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Aschaffenburg: Castle Mespelbrunn | by bill barber
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Aschaffenburg: Castle Mespelbrunn

The sun finally made an appearance! for the first time in the cruise!


From: Guide to Castles of Europe


Mespelbrunn Castle is one of the loveliest castles in northern Bavaria and is located in a small, hidden, picturesque valley. It is because of this concealment that it had survived the thirty Years War and remained unscathed during both World Wars. Mespelbrunn is one of the few castles in Germany that has retained its original form with the oldest part of the castle being the mighty tower. Its origins date back to the thirteenth century.


Other parts of the Mespelbrunn castle were erected by the knight Peter Echter and replaced a smaller building which stood between the tower and the chapel. The northern and eastern aisles of the castle are supported by fascinating stone columns. Those on the north side are decorated with rosettes, heads of angels and masks, very typical emblems of the Renaissance style. This part of the castle is entirely built in German Renaissance style. On one of the columns with a carved date of 1564 you will see the alliance coat of arms of the knight Peter Echter and his wife, Lady Adelsheim. It depicts the coat of arms of the Echter Family - three rings and the horn of the Adelsheim.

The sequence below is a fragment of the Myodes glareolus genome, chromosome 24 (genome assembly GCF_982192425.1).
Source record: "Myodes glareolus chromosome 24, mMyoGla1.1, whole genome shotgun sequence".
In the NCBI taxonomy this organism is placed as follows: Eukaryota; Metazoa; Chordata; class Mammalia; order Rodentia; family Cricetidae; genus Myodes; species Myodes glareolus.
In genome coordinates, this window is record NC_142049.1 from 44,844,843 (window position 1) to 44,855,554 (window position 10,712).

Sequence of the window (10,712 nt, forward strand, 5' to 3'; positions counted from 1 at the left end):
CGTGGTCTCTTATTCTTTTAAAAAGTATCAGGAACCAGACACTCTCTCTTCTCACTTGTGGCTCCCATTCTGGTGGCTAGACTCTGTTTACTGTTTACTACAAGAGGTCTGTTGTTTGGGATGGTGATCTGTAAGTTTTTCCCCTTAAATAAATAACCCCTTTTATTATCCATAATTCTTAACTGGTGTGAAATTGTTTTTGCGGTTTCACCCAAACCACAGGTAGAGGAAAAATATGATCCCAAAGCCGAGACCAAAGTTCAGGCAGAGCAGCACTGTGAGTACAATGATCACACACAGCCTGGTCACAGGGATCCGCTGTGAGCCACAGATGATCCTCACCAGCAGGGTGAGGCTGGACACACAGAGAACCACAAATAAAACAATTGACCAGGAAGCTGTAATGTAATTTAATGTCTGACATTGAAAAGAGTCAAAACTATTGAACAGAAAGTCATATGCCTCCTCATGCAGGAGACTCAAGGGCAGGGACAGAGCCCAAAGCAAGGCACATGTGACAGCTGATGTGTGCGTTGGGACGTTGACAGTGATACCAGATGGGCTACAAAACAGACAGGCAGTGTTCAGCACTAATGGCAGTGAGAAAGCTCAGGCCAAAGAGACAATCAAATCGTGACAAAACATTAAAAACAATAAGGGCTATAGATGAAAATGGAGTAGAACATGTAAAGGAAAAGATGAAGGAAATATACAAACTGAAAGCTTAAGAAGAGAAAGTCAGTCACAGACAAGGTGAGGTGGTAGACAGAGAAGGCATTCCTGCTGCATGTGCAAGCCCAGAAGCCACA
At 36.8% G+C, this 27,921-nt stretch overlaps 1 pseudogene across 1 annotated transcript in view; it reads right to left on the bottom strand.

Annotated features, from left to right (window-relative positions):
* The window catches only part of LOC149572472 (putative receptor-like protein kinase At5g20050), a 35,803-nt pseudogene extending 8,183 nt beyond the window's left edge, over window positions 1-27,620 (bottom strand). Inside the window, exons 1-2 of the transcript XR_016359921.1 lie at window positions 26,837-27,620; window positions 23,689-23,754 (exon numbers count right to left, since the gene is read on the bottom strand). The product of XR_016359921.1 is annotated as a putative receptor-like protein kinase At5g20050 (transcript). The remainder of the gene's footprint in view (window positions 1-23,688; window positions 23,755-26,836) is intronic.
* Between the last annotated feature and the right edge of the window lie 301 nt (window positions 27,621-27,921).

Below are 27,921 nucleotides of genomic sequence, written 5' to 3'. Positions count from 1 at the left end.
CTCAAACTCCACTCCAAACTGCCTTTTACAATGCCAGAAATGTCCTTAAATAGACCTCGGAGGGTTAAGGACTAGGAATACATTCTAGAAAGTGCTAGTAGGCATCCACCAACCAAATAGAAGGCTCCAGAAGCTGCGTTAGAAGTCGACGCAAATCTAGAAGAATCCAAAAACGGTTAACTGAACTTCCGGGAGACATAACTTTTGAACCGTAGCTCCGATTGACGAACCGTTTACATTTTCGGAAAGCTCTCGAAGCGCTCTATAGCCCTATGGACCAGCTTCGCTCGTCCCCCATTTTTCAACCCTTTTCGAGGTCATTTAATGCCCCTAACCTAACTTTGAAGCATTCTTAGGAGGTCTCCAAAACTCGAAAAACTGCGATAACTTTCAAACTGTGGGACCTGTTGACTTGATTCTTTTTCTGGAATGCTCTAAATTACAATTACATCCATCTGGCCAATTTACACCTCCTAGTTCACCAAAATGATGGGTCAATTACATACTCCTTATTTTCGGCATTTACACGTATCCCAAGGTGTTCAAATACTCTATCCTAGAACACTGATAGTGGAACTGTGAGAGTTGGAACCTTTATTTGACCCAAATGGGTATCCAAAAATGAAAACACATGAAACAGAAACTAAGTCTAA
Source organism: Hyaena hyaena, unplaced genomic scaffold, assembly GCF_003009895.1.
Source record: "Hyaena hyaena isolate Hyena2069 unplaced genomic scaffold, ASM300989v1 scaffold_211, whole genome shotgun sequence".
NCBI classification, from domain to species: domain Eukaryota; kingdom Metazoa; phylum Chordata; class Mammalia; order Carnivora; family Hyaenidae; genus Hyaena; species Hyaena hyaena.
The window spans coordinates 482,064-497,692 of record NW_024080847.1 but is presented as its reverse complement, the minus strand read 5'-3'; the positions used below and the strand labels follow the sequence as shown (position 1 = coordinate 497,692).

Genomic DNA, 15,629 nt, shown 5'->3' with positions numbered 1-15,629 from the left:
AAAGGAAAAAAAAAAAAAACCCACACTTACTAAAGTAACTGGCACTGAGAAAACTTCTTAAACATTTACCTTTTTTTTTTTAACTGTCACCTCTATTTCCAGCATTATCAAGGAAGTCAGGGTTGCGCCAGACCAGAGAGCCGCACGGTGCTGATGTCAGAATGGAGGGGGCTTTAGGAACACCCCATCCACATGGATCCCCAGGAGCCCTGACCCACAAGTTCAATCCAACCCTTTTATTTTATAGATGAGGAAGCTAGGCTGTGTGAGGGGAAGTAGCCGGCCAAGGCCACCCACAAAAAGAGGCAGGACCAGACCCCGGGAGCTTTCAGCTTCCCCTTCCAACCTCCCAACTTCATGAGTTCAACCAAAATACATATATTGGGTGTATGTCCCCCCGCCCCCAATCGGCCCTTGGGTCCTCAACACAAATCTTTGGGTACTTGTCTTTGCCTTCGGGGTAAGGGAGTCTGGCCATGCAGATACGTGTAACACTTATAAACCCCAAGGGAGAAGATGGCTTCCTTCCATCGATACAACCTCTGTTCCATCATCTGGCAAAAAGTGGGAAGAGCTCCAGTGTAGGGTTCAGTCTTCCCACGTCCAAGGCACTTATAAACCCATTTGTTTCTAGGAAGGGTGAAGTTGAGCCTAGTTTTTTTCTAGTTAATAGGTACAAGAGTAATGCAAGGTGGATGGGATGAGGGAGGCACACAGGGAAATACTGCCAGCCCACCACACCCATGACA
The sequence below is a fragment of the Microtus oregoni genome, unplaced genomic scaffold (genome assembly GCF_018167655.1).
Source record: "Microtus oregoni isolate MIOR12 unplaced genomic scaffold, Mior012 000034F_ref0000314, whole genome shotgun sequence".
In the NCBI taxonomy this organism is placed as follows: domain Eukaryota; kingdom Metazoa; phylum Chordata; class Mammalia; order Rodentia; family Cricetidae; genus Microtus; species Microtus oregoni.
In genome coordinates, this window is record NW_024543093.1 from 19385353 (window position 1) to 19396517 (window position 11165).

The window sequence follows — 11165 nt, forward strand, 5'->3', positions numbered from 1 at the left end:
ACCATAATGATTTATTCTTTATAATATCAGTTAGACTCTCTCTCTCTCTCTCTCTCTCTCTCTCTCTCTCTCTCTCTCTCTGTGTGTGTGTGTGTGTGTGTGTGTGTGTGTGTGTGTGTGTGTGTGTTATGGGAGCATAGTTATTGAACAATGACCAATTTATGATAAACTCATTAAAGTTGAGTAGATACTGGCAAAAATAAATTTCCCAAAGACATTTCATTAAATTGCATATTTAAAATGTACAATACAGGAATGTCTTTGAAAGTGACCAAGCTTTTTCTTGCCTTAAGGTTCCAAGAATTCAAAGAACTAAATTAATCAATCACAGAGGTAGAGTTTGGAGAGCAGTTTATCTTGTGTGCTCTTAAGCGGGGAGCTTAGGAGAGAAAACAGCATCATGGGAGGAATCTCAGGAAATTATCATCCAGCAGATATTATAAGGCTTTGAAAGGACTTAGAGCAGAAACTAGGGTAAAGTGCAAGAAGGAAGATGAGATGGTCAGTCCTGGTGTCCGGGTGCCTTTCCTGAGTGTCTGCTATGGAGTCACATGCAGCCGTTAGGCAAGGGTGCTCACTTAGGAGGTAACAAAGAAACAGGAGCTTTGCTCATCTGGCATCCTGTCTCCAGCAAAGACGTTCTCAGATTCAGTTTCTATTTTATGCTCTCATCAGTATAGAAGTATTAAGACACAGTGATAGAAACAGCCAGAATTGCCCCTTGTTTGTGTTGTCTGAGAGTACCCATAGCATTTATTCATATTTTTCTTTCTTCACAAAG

Mespelbrunn castle also contains a Knights' Hall where the knights formerly assembled. The porches, windows and columns in the hall are made of magnificent red sandstone, and the carved hands at the base of these columns symbolizes the strong relationship between its inhabitants to the soil. There is a tradition that, as long as these columns in the knights hall are standing, the Ingleheim-Echter family will flourish.


The Chapel, situated in the north-west corner of the castle, was built by the knight Hamann Echter, who also established a farm for a priest to live on. Until recently a priest lived at Mespelbrunn castle and celebrated Holy Mass every day. The Chapel altar was built in the 16th century by another member of the family, and was made of alabaster by the Wuerzburg master, Michael Kern.


Some of the windows in the castle have been painted by Countess Antoinette Ingleheim. They show the genealogical tree of the last Lady Echter, her coat of arms, the coat of arms of her parents, grandparents, great grand parents and so on. Other windows show the genealogical tree of her husband: Count Philip Ludwig von Ingleheim.


By grant of the Kaiser, Count von Ingleheim combined his name and coat of arms with that of the Echter family - Count von Ingleheim and his descendants are now called Count Ingleheim Echter von Mespelbrunn. The old parchment bill with the Kaiser's grant is still in the family archives.

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Taken on August 20, 2007